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Relief efforts are underway following the damage left behind by Hurricane Isaac, and local volunteers from New York City are part of it. Erika Tarantal reports.
Volunteers from the tri-state area geared up and made their way to the Gulf Coast to provide relief as Hurricane Isaac threatened Louisiana.
Organizations including the Federal Emergency Management Agency and the Red Cross have deployed teams of volunteers to help give out food and water, staff shelters and aid residents in any way that is needed. So far, the Red Cross has 1,500 volunteers on the ground including 33 from our area.
Among those volunteers are retired FDNY firefighters Gary Demry and Keith Ruby, who packed up a Red Cross Emergency Response Vehicle to make their way to Baton Rouge Louisiana Tuesday.
“I’ve been a city fireman for 20 years now, I’ve been retired, so this is just another way to give back to the community,” Ruby said as he and Demry got ready for their 24-hour long drive. “I just hope that we can help those who are going to be in need and who are in jeopardy down there and hopefully everything goes well down there.”
Even before Isaac was upgraded to a Category 1 Hurricane there was a need for relief.
“On Sunday night we had 560 people who were staying in shelters,” said Josh Lockwood, CEO of the Red Cross New York Region. “The Red Cross is setting up hundreds of shelters in the gulf region right now. We are expecting thousands of people will need to be evacuated and will need our help and we’re assuming that we need a very robust response from Red Cross across the nation.”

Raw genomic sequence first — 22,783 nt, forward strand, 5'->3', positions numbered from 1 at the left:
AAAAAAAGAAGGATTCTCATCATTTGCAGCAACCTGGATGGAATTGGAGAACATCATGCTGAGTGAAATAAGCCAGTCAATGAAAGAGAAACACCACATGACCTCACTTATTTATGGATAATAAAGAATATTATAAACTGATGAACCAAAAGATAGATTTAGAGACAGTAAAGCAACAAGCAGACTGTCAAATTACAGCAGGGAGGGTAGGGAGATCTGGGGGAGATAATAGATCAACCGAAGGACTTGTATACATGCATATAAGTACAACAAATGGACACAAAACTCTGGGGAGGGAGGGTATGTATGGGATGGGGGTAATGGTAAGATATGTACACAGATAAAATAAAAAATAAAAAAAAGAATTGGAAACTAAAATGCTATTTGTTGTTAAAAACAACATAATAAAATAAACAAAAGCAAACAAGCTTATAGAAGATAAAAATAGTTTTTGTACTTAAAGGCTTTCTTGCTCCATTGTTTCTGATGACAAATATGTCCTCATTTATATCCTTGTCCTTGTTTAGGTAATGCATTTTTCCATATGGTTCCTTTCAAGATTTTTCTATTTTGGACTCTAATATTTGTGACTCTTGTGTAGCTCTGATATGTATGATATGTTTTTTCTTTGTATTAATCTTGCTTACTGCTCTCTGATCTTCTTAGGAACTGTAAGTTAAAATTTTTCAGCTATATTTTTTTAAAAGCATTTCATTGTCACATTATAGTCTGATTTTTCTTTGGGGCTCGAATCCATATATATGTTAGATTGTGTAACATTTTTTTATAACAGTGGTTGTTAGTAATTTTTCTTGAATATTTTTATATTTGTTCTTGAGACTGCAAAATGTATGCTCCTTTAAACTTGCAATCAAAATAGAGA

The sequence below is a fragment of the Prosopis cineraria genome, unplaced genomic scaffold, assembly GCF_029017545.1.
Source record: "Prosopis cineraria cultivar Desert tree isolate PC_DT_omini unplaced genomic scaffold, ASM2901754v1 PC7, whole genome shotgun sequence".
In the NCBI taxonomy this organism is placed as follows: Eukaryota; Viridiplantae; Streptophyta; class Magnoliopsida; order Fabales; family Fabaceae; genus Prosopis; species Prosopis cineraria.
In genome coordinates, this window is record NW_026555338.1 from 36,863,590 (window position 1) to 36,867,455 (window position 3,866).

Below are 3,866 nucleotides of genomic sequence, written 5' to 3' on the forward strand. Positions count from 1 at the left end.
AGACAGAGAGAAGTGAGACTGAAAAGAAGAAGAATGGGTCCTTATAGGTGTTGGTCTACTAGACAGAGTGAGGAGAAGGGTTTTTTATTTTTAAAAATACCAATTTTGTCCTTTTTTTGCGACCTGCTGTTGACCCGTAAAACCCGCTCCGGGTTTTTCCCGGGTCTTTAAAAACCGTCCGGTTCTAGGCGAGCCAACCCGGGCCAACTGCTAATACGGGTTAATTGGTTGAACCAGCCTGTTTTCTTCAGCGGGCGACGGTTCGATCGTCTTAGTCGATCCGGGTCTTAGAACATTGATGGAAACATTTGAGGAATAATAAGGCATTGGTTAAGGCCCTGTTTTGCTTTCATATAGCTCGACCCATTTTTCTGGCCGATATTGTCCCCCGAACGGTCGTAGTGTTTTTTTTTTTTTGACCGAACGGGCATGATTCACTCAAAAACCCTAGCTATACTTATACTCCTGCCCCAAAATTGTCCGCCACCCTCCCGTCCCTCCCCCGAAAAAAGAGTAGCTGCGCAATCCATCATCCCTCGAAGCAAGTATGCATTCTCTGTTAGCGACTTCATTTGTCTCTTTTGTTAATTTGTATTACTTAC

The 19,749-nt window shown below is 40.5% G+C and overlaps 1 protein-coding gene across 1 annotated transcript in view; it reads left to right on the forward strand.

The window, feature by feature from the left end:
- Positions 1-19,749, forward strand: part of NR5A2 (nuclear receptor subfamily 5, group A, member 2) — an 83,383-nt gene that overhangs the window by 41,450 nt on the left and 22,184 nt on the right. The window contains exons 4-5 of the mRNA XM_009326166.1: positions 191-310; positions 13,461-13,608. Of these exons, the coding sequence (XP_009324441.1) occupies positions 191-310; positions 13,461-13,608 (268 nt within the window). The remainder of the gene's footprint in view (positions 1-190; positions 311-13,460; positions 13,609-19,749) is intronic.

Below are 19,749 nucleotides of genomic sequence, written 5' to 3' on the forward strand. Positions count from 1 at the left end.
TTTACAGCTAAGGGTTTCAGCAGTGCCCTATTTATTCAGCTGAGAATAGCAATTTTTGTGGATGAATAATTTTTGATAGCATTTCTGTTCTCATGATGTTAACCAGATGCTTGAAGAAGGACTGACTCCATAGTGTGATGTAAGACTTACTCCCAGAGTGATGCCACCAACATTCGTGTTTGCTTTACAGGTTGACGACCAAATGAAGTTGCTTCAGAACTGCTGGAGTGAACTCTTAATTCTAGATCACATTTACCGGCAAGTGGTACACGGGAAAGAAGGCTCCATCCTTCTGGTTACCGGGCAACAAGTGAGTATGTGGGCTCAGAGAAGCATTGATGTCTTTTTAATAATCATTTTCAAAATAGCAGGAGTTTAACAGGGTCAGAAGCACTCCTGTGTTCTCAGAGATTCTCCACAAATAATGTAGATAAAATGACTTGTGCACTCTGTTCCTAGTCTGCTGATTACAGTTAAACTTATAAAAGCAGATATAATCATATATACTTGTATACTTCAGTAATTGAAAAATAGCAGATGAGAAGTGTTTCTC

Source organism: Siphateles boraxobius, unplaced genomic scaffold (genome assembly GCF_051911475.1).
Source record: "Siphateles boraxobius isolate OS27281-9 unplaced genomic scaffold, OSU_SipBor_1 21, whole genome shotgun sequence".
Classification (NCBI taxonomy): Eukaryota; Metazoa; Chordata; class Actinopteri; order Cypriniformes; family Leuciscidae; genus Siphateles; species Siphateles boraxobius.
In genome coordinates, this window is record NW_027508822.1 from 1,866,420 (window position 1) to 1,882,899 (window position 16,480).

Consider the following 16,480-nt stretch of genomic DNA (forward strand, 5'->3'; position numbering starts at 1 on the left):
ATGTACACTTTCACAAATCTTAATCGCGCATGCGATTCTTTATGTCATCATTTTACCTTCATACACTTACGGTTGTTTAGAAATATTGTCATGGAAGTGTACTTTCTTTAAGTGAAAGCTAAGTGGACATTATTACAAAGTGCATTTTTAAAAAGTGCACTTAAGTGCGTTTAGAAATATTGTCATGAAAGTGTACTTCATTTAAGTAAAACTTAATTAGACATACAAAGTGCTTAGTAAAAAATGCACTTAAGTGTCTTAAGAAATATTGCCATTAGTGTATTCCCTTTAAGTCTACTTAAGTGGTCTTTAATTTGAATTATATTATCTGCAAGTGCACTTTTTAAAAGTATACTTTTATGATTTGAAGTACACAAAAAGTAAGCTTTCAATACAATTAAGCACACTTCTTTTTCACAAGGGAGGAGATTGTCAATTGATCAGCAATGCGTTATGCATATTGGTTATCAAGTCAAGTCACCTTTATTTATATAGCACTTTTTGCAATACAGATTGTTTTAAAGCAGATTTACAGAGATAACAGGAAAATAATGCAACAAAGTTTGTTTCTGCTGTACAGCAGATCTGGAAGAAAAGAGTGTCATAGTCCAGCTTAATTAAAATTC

Ruby and Demry will be aiding in providing food and water to disaster-stricken areas. For Demry, this is his fourth mission with the Red Cross since retiring from the FDNY. He said he never hesitates to take action in times of need.
"It was the humanitarian thing to do," Demry said. "You give a little, but you get a whole lot back in return.”
His years as a firefighter, he says, help him when he’s in disaster zones.
“Don’t panic. I’ve been trained to do many different things most people have no idea about, and I’m just passing it along a little bit,” Demry said.
Retired for eight years now, Ruby’s instincts as a firefighter still kick in when he's looking for the energy to keep going in the middle of an emergency situation.
“That’s almost like a fire department related thing because when you’re in an emergency situation adrenaline just completely takes over and keeps you moving at a pace that’s pretty consistent,” Ruby said.
Even in their retirement, Demry and Ruby say they continue to feel the need to aid the community and respond to emergency situations, wherever they might be.
“If I could just impact one person, put a smile on their face, maybe just to give them a lunch or whatever they might need on that particular one day, it would be worth the trip,” Ruby said.